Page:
Djokovic still looking for that ‘freedom’ in his movement after two rounds at Wimbledon

Novak Djokovic says he’s still struggling with his surgically repaired right knee, but believes he’ll get better with each test he passes at Wimbledon.

Djokovic return Wimbledon 2024 Antoine Couvercelle / Panoramic

It’s not a cause for alarm. It’s to be expected.

Novak Djokovic admitted today after his difficult four-set encounter with British wild card Jacob Fearnley that he is still lacking explosivesness, speed and agility in his surgically repaired right knee, but he said it with determination and comfort in the knowledge that he can improve with each passing round at these Championships.

“I do feel that has an impact on my movement a little bit in terms of the speed,” he told reporters. “It’s not yet there where I want it to be. Kind of late on the balls that I’m normally not late on. That’s the part which I guess comes with matches. So the longer I stay in the tournament, I think the better the chances that my movement will improve.”

Though he struggled today, in windy conditions, he is relatively pain-free, and still has time to improve his form. Djokovic, who will face Alexei Popyrin in the third round, says that he never expected his return from a knee surgery that took place exactly a month ago, to be easy.

“The earlier rounds is where I’m still a little bit rusty on the movement, I think,” he said. “That’s what I felt today, at least. But yeah, I don’t worry about reinjuring my knee. I don’t have time nor energy to think about it, nor do I think it’s worth it. I wouldn’t be here unless I think that – not just myself, but the whole team – that I’m ready to compete at this level.”

The 37-year-old seven-time Wimbledon champion believes he will feel better with each passing round.

“It’s still not there”

“As the tournament progresses, as I said, the more matches I have, the better the chance I’ll have to feel more comfortable moving around and gain that speed, agility, change of direction, that freedom that I’m looking for, really,” he said. “I had it in certain moments today, certain moments in the first match, but then it’s still not there. In a way, it’s expected and normal when you come back from surgery, the body’s trying to understand what’s going on. Very early after surgery, already competing at the highest level on a surface that is, again, slippery. Kind of have to be careful with the way you move at times.”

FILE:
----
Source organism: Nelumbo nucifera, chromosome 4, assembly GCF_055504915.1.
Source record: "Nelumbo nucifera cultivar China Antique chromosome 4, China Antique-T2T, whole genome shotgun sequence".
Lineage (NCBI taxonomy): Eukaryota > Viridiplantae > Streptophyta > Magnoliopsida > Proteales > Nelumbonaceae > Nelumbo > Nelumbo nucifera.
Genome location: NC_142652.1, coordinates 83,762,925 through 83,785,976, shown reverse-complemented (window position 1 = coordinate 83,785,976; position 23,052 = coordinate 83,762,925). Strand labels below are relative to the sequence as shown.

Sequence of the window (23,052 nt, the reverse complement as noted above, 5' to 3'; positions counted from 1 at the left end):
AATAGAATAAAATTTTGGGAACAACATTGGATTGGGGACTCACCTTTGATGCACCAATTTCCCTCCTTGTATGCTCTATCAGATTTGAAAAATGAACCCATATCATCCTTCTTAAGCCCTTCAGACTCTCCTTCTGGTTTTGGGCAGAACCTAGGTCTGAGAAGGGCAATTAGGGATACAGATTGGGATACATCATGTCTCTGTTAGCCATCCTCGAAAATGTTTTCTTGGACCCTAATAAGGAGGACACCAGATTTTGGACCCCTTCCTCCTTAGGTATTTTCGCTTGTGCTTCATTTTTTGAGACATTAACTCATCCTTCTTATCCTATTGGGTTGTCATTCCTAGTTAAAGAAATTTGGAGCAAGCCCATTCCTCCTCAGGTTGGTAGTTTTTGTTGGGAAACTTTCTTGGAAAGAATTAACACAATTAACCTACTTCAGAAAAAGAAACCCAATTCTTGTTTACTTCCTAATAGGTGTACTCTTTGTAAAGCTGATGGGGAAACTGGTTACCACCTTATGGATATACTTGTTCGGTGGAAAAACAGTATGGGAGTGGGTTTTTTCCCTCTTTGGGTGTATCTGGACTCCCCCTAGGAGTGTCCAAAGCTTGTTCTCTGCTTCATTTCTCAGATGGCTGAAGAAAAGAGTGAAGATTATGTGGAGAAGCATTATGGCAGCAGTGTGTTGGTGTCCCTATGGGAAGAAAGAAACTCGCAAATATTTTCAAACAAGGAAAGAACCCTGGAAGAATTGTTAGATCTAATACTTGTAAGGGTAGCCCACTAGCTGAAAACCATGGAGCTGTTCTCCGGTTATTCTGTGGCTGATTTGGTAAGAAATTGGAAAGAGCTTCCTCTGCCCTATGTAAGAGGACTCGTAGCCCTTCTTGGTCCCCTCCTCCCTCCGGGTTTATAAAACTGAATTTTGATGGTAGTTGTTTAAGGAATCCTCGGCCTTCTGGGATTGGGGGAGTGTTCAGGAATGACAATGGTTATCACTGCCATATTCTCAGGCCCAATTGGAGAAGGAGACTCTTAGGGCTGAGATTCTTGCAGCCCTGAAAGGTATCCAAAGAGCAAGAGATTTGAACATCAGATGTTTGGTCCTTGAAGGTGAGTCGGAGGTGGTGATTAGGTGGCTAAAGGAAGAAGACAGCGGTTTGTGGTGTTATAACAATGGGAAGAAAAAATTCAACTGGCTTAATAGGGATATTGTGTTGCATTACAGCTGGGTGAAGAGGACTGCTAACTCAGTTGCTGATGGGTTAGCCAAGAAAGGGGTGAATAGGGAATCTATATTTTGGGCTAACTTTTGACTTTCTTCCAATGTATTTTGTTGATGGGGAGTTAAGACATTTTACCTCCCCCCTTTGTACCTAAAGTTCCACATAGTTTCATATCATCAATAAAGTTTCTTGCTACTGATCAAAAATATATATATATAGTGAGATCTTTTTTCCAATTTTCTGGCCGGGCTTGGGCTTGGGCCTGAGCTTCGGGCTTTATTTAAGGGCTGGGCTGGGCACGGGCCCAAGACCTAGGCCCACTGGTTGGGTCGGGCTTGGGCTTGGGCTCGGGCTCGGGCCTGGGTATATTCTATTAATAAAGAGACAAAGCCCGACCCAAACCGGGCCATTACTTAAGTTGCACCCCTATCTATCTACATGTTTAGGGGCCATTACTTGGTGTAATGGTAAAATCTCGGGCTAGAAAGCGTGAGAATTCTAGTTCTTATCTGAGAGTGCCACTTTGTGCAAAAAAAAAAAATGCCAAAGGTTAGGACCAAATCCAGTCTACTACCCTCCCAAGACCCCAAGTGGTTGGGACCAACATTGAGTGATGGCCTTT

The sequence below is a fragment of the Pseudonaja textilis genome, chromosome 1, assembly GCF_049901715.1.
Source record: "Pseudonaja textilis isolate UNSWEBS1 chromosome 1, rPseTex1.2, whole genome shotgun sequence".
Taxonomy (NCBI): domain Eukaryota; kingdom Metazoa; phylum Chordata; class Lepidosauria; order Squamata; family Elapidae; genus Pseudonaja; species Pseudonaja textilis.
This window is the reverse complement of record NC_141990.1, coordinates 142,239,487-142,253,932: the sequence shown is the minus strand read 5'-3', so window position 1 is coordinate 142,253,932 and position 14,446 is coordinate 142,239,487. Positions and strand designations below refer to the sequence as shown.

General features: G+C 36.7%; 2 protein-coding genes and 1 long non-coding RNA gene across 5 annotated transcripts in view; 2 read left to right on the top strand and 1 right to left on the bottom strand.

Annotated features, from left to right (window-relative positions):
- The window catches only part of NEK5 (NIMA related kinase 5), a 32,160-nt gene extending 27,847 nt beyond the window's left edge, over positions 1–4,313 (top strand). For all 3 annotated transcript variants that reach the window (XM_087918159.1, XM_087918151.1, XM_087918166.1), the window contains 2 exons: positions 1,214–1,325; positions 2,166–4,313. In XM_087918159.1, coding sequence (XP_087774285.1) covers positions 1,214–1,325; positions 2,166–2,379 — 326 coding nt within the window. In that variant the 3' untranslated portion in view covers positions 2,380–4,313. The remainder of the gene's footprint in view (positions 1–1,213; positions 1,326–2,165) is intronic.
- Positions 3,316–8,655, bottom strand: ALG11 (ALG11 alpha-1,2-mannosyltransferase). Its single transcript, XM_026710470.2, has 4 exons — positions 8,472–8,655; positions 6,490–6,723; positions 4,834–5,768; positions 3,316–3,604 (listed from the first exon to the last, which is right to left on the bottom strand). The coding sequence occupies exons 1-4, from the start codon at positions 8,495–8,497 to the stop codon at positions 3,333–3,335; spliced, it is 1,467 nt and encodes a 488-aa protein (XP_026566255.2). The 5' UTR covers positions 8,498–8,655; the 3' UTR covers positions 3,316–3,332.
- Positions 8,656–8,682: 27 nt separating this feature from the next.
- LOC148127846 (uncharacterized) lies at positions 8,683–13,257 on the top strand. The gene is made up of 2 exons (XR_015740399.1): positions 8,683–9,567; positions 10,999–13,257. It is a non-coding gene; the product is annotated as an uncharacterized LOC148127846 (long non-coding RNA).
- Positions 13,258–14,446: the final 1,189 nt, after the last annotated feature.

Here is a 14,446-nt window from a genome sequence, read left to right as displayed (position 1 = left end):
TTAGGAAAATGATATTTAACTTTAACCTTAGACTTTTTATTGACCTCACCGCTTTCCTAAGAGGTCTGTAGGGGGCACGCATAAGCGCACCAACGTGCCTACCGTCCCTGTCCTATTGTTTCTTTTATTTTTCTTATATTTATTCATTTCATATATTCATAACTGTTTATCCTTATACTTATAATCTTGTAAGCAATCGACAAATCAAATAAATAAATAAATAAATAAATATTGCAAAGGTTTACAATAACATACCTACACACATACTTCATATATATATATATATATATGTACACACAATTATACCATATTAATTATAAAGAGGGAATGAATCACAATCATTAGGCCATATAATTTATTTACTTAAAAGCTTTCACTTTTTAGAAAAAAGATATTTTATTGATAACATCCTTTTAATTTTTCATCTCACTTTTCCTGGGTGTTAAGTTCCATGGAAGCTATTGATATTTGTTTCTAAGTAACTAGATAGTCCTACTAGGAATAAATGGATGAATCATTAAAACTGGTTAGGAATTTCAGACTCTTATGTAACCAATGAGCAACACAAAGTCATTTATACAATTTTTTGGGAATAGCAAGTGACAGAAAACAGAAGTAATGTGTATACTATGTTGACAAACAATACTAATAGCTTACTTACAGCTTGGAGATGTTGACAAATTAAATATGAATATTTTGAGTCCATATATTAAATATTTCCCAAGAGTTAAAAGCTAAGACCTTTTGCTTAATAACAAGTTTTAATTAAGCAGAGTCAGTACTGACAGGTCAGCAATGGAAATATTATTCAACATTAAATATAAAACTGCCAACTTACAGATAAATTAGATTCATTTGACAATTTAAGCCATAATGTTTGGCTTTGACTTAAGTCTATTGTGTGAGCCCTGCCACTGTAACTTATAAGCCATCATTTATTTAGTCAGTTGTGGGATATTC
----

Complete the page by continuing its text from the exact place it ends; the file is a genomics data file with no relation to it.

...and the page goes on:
Novak Djokovic - Wimbledon 2024
Novak Djokovic – Wimbledon 2024 – © Action Plus / Panoramic

No pain, but a struggle

Djokovic gave a full breakdown of the sensations he has been feeling, saying it’s all part of the process.

“I’m not feeling the pain, but I’m struggling a little bit with movement,” he said. “That’s fine. That’s something that is workable. I can work on it on a daily basis. But it’s going to have the biggest effect on matches. The more matches, the more of those type of situations I have, the better I will play and move. 

“I didn’t experience any pain today. The first match I did have one or two situations. Today none, which is great. My knee has been responding really well in the days off, as well. I haven’t had any swelling, inflammation, so that’s great. The muscles around it are contracting and getting sore more than usual because they’re compensating and protecting the knee, which is normal. There’s more work on those muscles. Maybe because they are sore, they’re also not really giving me that kind of dynamic speed and power that I need and want to have. But it’s all part of the process on the opening days. As I said, first two, three matches is probably something that I have to accept as part of the process. Hopefully I can go through and then build from there.”

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